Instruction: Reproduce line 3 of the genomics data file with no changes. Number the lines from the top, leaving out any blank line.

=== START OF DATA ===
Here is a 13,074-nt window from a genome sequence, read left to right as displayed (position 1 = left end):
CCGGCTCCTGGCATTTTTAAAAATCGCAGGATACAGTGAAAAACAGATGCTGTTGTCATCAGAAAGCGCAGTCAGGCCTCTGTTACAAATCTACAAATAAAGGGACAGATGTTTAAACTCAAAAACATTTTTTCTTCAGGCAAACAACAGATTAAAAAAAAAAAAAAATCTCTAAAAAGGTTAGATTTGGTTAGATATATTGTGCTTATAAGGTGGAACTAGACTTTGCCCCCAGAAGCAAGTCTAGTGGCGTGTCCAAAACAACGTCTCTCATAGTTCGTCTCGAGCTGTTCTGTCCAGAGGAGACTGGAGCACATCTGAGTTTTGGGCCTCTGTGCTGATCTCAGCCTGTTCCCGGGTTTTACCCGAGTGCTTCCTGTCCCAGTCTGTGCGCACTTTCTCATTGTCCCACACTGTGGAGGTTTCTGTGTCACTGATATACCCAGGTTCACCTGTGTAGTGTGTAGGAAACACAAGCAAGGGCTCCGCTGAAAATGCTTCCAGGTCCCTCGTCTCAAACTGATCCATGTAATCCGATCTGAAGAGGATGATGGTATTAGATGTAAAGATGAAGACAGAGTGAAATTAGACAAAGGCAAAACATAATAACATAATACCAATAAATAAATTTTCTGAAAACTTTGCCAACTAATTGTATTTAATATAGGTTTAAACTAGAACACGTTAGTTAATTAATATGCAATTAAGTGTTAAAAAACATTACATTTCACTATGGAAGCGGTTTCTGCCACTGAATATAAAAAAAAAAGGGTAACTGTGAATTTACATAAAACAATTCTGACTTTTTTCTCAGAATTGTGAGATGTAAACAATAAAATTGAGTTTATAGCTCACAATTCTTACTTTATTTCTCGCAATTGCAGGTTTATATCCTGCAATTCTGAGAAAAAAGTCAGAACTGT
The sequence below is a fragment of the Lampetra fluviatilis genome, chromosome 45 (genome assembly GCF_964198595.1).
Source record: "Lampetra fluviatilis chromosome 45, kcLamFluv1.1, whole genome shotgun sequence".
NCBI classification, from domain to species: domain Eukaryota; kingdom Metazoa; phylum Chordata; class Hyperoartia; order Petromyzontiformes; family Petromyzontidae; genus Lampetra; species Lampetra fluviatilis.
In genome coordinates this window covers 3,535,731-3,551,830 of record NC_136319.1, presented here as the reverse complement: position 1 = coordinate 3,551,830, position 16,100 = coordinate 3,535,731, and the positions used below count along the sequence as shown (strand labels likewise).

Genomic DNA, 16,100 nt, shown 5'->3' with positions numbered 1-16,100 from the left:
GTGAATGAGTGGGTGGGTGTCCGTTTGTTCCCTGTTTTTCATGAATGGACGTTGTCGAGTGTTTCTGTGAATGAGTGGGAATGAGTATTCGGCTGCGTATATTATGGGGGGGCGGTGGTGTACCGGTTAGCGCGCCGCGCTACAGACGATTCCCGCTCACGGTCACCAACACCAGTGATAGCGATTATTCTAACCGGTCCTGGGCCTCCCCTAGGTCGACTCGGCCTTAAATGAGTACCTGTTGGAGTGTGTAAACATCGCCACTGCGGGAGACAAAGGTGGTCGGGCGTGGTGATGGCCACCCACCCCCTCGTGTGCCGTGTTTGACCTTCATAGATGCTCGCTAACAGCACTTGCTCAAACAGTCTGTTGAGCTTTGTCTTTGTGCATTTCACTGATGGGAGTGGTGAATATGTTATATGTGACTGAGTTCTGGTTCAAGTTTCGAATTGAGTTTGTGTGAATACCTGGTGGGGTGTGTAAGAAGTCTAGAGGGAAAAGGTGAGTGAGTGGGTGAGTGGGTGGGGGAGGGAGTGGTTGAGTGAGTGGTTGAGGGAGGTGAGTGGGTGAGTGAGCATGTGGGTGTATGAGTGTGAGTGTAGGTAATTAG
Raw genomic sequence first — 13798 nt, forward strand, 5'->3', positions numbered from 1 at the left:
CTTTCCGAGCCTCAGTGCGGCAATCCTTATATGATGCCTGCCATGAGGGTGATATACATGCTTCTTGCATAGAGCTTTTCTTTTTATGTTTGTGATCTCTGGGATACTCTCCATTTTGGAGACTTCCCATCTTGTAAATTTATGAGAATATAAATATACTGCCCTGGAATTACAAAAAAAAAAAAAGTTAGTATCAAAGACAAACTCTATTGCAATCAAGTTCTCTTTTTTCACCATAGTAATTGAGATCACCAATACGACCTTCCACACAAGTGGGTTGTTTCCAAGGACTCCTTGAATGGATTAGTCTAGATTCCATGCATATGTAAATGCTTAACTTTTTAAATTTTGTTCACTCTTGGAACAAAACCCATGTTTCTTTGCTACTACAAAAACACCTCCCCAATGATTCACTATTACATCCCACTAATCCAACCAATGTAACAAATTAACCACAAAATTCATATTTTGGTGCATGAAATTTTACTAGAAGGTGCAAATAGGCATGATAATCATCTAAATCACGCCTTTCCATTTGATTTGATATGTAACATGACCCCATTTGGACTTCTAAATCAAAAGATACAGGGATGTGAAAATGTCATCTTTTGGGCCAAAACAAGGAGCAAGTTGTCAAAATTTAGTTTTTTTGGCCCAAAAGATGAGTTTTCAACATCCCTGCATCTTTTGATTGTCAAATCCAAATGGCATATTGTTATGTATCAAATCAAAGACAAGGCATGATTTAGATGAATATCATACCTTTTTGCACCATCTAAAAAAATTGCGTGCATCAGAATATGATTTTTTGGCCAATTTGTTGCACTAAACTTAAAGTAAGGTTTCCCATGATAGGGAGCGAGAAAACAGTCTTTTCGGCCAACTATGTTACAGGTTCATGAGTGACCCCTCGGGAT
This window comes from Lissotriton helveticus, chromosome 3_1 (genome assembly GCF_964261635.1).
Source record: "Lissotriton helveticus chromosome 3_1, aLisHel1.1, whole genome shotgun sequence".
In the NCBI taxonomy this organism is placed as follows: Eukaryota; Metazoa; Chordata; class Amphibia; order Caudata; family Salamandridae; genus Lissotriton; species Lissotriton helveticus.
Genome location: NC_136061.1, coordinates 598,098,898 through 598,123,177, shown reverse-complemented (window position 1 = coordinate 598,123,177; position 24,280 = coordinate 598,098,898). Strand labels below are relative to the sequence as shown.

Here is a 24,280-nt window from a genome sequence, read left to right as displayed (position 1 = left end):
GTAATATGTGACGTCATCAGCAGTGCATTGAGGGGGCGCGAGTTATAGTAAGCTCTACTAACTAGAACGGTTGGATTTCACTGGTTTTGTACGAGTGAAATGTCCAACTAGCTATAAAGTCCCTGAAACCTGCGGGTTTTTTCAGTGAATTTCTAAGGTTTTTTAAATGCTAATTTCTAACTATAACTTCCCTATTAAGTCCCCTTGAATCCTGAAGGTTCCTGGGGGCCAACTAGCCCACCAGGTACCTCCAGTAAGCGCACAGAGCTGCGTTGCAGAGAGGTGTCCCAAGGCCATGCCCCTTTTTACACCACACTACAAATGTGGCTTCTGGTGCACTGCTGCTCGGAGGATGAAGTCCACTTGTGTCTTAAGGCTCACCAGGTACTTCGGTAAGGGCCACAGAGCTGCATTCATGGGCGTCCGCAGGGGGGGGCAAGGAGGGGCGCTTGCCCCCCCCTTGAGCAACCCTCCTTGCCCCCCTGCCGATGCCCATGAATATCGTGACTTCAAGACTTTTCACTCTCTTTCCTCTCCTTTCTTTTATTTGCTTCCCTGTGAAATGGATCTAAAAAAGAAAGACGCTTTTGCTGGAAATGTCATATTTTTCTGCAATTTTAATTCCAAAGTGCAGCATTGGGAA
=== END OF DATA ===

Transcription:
The sequence below is a fragment of the Lampetra fluviatilis genome, chromosome 45 (genome assembly GCF_964198595.1).